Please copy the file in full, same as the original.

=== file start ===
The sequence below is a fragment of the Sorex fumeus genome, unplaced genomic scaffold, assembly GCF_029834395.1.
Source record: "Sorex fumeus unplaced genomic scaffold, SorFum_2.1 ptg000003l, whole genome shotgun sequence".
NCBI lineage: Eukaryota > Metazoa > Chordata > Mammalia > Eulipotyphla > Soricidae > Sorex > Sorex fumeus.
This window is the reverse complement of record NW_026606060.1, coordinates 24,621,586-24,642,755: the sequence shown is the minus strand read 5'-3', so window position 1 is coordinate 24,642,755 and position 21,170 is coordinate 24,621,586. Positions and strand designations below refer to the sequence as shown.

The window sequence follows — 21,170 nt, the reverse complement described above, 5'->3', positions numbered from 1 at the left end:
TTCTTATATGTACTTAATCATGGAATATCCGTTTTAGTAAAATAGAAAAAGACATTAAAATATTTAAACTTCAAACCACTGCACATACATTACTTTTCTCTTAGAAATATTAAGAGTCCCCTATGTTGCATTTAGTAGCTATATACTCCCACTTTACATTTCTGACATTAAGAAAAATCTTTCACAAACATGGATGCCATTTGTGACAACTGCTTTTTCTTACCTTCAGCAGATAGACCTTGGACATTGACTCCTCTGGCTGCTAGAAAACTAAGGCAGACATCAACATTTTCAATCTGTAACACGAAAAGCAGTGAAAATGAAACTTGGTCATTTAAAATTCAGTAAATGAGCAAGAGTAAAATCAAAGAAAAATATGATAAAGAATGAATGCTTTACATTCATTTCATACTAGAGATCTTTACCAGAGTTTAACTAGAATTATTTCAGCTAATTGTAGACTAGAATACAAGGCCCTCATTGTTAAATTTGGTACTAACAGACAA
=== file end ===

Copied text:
The sequence below is a fragment of the Sorex fumeus genome, unplaced genomic scaffold, assembly GCF_029834395.1.
Source record: "Sorex fumeus unplaced genomic scaffold, SorFum_2.1 ptg000003l, whole genome shotgun sequence".
NCBI lineage: Eukaryota > Metazoa > Chordata > Mammalia > Eulipotyphla > Soricidae > Sorex > Sorex fumeus.
This window is the reverse complement of record NW_026606060.1, coordinates 24,621,586-24,642,755: the sequence shown is the minus strand read 5'-3', so window position 1 is coordinate 24,642,755 and position 21,170 is coordinate 24,621,586. Positions and strand designations below refer to the sequence as shown.

The window sequence follows — 21,170 nt, the reverse complement described above, 5'->3', positions numbered from 1 at the left end:
TTCTTATATGTACTTAATCATGGAATATCCGTTTTAGTAAAATAGAAAAAGACATTAAAATATTTAAACTTCAAACCACTGCACATACATTACTTTTCTCTTAGAAATATTAAGAGTCCCCTATGTTGCATTTAGTAGCTATATACTCCCACTTTACATTTCTGACATTAAGAAAAATCTTTCACAAACATGGATGCCATTTGTGACAACTGCTTTTTCTTACCTTCAGCAGATAGACCTTGGACATTGACTCCTCTGGCTGCTAGAAAACTAAGGCAGACATCAACATTTTCAATCTGTAACACGAAAAGCAGTGAAAATGAAACTTGGTCATTTAAAATTCAGTAAATGAGCAAGAGTAAAATCAAAGAAAAATATGATAAAGAATGAATGCTTTACATTCATTTCATACTAGAGATCTTTACCAGAGTTTAACTAGAATTATTTCAGCTAATTGTAGACTAGAATACAAGGCCCTCATTGTTAAATTTGGTACTAACAGACAA